It affects the air density and thus the power in the wind and hence the useful WECS electric power output. Also, as is well known, the wind tend to have higher velocities at higher altitudes. One must be carefully to distinguish altitude from height above ground. They are not the same except for a sea level WECS site.

6.           Terrain and its aerodynamic:

One should know about terrain of the site to be chosen. If the WECS is to be placed near the top but not on the top of a not too blunt hill facing the prevailing wind, then it may be possible to obtain a ‘speed-up’ of the wind velocity over what it would otherwise be. Also the wind here may not flow horizontal making it necessary to tip the axis of the rotor so that the aeroturbine is always perpendicular to the actual wind flow.

It may be possible to make use of hills or mountains which channel the prevailing wind into a pass region, thereby obtaining higher wind power.

7.           Local Ecology

If the surface is base rock it may mean lower hub height hence lower structure cost. If trees or grass or vegetation are present, all of which tend to destructure the wind, the higher hub heights will be needed resulting in larges system costs that the bare ground case.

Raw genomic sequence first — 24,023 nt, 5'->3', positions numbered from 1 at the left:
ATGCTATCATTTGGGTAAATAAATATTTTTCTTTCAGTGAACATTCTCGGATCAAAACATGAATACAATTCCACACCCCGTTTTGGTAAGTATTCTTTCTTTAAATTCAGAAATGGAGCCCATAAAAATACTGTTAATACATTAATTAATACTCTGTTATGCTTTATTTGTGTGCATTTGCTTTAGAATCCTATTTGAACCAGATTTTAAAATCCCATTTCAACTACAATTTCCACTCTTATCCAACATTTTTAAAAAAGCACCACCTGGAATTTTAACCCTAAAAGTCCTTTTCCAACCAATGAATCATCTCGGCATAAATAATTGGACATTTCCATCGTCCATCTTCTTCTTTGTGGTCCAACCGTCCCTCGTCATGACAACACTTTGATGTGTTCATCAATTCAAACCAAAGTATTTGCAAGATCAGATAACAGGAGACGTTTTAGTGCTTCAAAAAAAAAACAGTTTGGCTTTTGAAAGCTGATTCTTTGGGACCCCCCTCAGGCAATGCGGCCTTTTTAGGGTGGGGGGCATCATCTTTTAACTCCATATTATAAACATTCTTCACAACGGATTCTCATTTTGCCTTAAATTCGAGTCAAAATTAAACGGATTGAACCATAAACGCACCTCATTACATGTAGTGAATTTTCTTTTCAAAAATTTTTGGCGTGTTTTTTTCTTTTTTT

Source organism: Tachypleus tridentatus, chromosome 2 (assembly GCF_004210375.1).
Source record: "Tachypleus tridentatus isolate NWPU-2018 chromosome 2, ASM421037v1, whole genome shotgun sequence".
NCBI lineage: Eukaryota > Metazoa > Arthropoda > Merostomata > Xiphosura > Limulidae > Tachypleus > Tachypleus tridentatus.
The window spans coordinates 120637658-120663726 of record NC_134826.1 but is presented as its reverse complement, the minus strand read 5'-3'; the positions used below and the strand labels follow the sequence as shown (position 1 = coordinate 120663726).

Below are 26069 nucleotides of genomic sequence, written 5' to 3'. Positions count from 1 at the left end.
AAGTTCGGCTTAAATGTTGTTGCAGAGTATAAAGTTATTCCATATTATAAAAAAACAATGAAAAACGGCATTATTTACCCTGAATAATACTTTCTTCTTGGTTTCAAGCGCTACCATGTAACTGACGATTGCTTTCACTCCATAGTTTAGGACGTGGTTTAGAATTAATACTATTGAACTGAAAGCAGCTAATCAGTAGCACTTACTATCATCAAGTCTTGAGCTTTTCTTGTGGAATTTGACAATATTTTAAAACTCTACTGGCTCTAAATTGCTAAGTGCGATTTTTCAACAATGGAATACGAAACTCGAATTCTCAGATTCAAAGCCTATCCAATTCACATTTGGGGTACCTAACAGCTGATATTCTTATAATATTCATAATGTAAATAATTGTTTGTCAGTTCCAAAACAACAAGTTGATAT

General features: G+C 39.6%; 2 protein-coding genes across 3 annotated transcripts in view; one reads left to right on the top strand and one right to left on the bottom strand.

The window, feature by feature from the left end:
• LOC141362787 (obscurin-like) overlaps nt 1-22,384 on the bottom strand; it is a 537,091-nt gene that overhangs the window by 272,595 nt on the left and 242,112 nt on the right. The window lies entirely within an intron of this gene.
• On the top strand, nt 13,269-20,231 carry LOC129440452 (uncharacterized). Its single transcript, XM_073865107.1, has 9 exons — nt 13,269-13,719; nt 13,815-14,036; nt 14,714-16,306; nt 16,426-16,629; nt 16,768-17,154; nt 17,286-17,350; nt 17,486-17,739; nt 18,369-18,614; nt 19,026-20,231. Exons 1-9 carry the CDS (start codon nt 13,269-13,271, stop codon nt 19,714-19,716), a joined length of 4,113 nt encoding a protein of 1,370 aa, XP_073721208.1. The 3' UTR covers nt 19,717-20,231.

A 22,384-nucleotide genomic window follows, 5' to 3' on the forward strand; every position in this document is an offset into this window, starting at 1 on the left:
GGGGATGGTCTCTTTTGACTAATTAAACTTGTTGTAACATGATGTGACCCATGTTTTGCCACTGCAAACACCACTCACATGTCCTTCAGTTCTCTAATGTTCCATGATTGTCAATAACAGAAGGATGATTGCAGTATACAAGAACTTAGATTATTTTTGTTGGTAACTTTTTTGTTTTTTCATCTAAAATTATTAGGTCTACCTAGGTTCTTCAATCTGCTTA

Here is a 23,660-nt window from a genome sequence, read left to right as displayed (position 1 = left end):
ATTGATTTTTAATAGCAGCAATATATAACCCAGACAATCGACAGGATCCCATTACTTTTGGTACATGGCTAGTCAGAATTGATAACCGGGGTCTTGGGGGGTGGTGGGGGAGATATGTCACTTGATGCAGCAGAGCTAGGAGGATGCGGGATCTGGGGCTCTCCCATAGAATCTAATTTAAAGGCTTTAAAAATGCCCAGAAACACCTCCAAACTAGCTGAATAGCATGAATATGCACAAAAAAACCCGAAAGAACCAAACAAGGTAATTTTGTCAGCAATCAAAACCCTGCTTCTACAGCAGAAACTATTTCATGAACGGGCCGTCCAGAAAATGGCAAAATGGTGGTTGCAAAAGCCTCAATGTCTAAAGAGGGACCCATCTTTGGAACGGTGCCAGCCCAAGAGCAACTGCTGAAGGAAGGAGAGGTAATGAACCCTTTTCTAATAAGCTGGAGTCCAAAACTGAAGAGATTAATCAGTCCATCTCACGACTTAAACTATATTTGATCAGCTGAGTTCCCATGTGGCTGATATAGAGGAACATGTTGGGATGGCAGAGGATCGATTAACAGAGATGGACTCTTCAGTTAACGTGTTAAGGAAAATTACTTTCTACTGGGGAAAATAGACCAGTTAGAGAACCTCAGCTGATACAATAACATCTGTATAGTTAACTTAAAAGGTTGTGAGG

8.           Distance to road or railways:

This is another factor the system engineer must consider for heavy machinery, structure, materials, blades and other apparatus will have to be moved into any choosen WECS site.

9.           Nearness of site to local centre/users:

This obvious criterion minimizes transmission line length and hence losses and cost. After applying all the previous string criteria, hopefully as one narrows the proposed WECS sites to one or two they would be relatively near to the user of the generated electric energy.

10.       Nature of ground:

Ground condition should be such that the foundation for a WECS are secured. Ground surface should be stable. Erosion problem should not be there, as it could possibly later wash out the foundation of a WECS, destroying the whole system.

11.       Favourable land cost:

Land cost should be favourable as this along with other siting costs, enters into the total WECS system cost.

12. Other conditions such as icing problem, salt spray or blowing dust should not present at the site, as they may affect aeroturbine blades or environmental is generally adverse to machinery and electrical apparatus.